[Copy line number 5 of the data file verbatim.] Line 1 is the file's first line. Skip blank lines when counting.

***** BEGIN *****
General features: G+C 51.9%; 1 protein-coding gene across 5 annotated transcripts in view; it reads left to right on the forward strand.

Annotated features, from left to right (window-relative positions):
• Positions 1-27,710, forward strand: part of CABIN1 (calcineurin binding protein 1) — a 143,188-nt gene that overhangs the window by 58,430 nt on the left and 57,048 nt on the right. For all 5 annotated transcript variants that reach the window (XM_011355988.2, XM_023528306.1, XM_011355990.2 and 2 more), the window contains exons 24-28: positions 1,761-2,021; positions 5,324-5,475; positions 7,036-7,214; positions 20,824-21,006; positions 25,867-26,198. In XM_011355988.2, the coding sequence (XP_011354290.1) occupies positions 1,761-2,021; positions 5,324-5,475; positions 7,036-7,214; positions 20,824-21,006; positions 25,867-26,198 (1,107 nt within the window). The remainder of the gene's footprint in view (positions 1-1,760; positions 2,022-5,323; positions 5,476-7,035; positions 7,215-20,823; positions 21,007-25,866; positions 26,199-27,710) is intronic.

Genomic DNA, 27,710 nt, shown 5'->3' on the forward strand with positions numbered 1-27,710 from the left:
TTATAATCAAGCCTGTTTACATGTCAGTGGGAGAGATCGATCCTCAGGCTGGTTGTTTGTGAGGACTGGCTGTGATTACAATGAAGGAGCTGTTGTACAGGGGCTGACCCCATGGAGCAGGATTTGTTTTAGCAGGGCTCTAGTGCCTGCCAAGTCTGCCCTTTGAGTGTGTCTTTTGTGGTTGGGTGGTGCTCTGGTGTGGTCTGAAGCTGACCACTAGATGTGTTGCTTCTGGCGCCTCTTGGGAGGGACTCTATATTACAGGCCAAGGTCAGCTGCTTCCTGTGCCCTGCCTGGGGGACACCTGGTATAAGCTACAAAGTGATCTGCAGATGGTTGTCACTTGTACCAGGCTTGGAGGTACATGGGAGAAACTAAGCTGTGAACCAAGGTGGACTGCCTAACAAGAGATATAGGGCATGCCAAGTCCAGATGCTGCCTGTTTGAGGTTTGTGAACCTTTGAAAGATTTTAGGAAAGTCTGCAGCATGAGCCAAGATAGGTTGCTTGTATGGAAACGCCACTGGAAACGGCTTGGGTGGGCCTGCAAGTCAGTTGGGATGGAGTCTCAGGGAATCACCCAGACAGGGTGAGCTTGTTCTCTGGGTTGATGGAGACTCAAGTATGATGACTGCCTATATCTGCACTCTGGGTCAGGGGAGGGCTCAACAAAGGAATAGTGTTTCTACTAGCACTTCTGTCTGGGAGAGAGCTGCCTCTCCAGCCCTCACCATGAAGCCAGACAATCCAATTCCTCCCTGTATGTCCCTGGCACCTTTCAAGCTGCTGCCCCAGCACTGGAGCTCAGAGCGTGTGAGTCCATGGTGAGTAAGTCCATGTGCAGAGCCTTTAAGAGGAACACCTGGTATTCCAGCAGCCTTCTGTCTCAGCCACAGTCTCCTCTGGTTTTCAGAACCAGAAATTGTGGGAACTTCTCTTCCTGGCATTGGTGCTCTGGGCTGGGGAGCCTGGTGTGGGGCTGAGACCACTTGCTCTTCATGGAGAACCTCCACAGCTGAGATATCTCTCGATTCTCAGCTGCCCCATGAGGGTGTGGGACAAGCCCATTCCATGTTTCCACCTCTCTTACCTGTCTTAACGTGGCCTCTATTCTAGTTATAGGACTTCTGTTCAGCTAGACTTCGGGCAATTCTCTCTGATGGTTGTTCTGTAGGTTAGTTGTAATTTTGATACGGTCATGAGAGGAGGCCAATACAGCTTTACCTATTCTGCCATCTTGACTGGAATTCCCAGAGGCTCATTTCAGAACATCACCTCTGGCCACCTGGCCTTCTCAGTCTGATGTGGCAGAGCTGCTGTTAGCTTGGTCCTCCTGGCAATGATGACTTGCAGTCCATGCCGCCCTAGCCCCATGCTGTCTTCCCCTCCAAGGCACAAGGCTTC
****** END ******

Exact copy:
TTATAATCAAGCCTGTTTACATGTCAGTGGGAGAGATCGATCCTCAGGCTGGTTGTTTGTGAGGACTGGCTGTGATTACAATGAAGGAGCTGTTGTACAGGGGCTGACCCCATGGAGCAGGATTTGTTTTAGCAGGGCTCTAGTGCCTGCCAAGTCTGCCCTTTGAGTGTGTCTTTTGTGGTTGGGTGGTGCTCTGGTGTGGTCTGAAGCTGACCACTAGATGTGTTGCTTCTGGCGCCTCTTGGGAGGGACTCTATATTACAGGCCAAGGTCAGCTGCTTCCTGTGCCCTGCCTGGGGGACACCTGGTATAAGCTACAAAGTGATCTGCAGATGGTTGTCACTTGTACCAGGCTTGGAGGTACATGGGAGAAACTAAGCTGTGAACCAAGGTGGACTGCCTAACAAGAGATATAGGGCATGCCAAGTCCAGATGCTGCCTGTTTGAGGTTTGTGAACCTTTGAAAGATTTTAGGAAAGTCTGCAGCATGAGCCAAGATAGGTTGCTTGTATGGAAACGCCACTGGAAACGGCTTGGGTGGGCCTGCAAGTCAGTTGGGATGGAGTCTCAGGGAATCACCCAGACAGGGTGAGCTTGTTCTCTGGGTTGATGGAGACTCAAGTATGATGACTGCCTATATCTGCACTCTGGGTCAGGGGAGGGCTCAACAAAGGAATAGTGTTTCTACTAGCACTTCTGTCTGGGAGAGAGCTGCCTCTCCAGCCCTCACCATGAAGCCAGACAATCCAATTCCTCCCTGTATGTCCCTGGCACCTTTCAAGCTGCTGCCCCAGCACTGGAGCTCAGAGCGTGTGAGTCCATGGTGAGTAAGTCCATGTGCAGAGCCTTTAAGAGGAACACCTGGTATTCCAGCAGCCTTCTGTCTCAGCCACAGTCTCCTCTGGTTTTCAGAACCAGAAATTGTGGGAACTTCTCTTCCTGGCATTGGTGCTCTGGGCTGGGGAGCCTGGTGTGGGGCTGAGACCACTTGCTCTTCATGGAGAACCTCCACAGCTGAGATATCTCTCGATTCTCAGCTGCCCCATGAGGGTGTGGGACAAGCCCATTCCATGTTTCCACCTCTCTTACCTGTCTTAACGTGGCCTCTATTCTAGTTATAGGACTTCTGTTCAGCTAGACTTCGGGCAATTCTCTCTGATGGTTGTTCTGTAGGTTAGTTGTAATTTTGATACGGTCATGAGAGGAGGCCAATACAGCTTTACCTATTCTGCCATCTTGACTGGAATTCCCAGAGGCTCATTTCAGAACATCACCTCTGGCCACCTGGCCTTCTCAGTCTGATGTGGCAGAGCTGCTGTTAGCTTGGTCCTCCTGGCAATGATGACTTGCAGTCCATGCCGCCCTAGCCCCATGCTGTCTTCCCCTCCAAGGCACAAGGCTTC